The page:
The United States Geological Survey recorded a Magnitude 3.0 Earthquake at a depth of 27 km, 2 km to the north of Indianola, on Puget Sound opposite Seattle, slightly before 0.10 am local time (slightly before 7.10 am GMT) on Thursday 5 September 2013. This is not a large quake, and no damage or injuries have been reported, but it was felt over a fairly wide area.
The approximate location of the 5 September 2013 Indianola Earthquake. Google Maps.
Washington State is located on the western margin of the North American Plate, to the west the Juan de Fuca Plate is being subducted along the Cascadia Subduction Zone, passing under Washington State as it sinks into the Earth. This is not a smooth process, and the two plates frequently stick together then break apart again as the pressure builds up, causing Earthquakes in the process.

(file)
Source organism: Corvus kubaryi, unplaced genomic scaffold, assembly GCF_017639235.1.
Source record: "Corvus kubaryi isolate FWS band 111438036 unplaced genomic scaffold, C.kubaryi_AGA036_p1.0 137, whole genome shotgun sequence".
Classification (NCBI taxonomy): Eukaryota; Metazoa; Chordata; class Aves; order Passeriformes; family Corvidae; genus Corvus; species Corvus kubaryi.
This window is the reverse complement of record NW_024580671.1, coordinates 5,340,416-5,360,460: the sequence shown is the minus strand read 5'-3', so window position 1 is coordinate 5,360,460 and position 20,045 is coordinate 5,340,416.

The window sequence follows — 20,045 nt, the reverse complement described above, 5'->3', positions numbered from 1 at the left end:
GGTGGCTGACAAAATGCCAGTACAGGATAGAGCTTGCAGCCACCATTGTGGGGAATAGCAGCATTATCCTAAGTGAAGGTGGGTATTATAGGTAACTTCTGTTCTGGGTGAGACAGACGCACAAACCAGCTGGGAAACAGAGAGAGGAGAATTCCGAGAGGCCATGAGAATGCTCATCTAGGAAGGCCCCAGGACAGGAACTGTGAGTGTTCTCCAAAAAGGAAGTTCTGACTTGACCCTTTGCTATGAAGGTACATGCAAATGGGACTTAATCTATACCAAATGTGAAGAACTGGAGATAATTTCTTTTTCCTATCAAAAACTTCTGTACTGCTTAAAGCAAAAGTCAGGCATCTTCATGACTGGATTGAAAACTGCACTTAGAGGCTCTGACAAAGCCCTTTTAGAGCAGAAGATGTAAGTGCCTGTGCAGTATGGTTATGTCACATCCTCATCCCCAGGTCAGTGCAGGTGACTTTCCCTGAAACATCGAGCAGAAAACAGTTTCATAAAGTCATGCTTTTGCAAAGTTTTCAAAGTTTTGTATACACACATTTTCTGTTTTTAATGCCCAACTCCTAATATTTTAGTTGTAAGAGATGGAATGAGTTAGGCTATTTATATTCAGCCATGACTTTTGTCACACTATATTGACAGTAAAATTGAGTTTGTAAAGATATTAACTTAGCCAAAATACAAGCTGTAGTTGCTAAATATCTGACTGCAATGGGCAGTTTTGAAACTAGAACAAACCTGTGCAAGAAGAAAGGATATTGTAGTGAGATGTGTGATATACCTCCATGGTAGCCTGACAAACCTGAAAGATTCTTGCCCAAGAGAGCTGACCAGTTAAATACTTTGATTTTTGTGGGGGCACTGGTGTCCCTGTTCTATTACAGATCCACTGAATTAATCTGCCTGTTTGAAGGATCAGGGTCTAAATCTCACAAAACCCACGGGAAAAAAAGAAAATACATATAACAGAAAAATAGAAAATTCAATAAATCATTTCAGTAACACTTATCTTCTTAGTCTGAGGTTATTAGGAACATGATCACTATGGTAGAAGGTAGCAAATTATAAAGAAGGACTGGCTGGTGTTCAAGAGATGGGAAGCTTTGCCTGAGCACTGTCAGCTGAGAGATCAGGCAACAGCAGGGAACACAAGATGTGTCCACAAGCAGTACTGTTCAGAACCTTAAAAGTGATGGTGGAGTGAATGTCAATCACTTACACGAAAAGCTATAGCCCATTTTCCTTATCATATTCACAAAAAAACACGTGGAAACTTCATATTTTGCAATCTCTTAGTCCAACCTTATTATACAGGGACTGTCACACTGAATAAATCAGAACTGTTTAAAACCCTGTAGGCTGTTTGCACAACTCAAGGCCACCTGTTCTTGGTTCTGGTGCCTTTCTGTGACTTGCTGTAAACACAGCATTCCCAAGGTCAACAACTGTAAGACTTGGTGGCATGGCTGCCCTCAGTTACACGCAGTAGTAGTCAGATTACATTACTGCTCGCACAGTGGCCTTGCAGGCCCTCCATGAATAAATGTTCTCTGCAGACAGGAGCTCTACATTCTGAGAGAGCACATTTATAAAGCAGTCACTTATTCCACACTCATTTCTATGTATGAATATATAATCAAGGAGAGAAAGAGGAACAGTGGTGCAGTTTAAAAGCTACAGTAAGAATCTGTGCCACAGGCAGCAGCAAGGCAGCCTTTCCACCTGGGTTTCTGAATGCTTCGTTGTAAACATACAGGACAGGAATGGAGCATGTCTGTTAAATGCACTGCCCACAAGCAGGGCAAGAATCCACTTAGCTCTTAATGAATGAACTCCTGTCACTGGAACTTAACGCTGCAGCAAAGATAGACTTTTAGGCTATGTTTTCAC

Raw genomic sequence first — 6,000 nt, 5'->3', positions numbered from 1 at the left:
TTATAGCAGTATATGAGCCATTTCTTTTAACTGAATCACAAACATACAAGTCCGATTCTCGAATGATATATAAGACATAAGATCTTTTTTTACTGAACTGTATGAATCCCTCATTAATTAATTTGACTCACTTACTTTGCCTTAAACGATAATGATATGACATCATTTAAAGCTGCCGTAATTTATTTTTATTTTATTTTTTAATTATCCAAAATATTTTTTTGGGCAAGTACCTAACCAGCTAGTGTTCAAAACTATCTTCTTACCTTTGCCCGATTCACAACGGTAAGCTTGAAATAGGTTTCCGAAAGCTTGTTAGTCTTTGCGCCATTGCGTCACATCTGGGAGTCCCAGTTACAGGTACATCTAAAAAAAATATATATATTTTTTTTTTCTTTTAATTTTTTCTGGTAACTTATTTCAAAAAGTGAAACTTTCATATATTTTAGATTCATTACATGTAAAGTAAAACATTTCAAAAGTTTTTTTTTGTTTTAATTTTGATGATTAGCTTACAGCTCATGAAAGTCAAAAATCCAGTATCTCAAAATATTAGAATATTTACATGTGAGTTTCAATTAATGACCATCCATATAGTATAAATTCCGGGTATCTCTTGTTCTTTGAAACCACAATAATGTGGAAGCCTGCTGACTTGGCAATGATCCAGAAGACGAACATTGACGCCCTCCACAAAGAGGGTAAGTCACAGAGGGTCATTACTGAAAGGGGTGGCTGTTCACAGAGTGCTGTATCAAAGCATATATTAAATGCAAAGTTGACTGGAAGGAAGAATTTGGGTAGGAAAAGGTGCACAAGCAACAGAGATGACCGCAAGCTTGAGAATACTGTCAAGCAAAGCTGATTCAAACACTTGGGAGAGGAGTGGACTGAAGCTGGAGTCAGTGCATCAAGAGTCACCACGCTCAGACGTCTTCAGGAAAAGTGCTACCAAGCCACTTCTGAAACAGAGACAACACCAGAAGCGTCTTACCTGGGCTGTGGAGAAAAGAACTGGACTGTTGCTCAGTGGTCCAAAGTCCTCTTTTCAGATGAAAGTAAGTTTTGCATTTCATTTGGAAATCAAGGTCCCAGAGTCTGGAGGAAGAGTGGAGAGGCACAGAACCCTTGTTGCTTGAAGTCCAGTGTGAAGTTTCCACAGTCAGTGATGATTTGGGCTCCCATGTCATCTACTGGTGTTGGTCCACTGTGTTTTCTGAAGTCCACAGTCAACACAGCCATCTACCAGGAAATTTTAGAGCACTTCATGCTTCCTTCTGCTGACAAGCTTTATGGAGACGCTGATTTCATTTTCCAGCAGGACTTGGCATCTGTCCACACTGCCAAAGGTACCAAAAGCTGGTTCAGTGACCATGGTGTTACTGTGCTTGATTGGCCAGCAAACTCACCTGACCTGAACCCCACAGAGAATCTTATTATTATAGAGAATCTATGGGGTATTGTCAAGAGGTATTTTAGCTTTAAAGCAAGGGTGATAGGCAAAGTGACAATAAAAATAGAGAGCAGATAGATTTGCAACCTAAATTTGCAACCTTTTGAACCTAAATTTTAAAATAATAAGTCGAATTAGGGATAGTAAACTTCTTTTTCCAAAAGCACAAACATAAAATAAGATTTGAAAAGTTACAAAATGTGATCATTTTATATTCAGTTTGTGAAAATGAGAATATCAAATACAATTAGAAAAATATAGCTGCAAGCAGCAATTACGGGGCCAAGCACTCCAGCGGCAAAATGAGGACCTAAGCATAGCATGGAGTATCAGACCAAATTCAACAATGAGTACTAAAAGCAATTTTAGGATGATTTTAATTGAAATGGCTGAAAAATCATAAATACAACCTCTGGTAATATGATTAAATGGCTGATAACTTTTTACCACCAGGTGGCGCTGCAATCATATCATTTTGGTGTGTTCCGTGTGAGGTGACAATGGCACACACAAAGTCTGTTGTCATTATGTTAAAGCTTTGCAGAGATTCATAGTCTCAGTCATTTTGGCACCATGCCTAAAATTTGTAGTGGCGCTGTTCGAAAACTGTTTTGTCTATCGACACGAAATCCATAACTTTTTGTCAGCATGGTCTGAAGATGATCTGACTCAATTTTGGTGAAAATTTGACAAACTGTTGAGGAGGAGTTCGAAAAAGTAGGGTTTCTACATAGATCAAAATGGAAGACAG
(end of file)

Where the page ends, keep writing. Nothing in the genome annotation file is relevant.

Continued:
The heat and pressure within the Earth also slowly melts the subducting plate, liquifying more volatile minerals which then rise through the overlying North American Plate as magma, fueling the volcanoes of America's Pacific Northwest.
Witness accounts of quakes can help geologists to understand these events and the rock structures that cause them. If you felt this quake (or if you wee in the area but did not, which is also useful information) you can report it to the USGS here.
See also Magnitude 6.2 Earthquake of the coast of British Columbia, Magnitude 3.6 Earthquake in Washington State, Magnitude 5.3 Earthquake shakes Vancouver Island, Magnitude 4.3 Earthquake in central Washington State and Scientists predict eruption of Axial Seamount.
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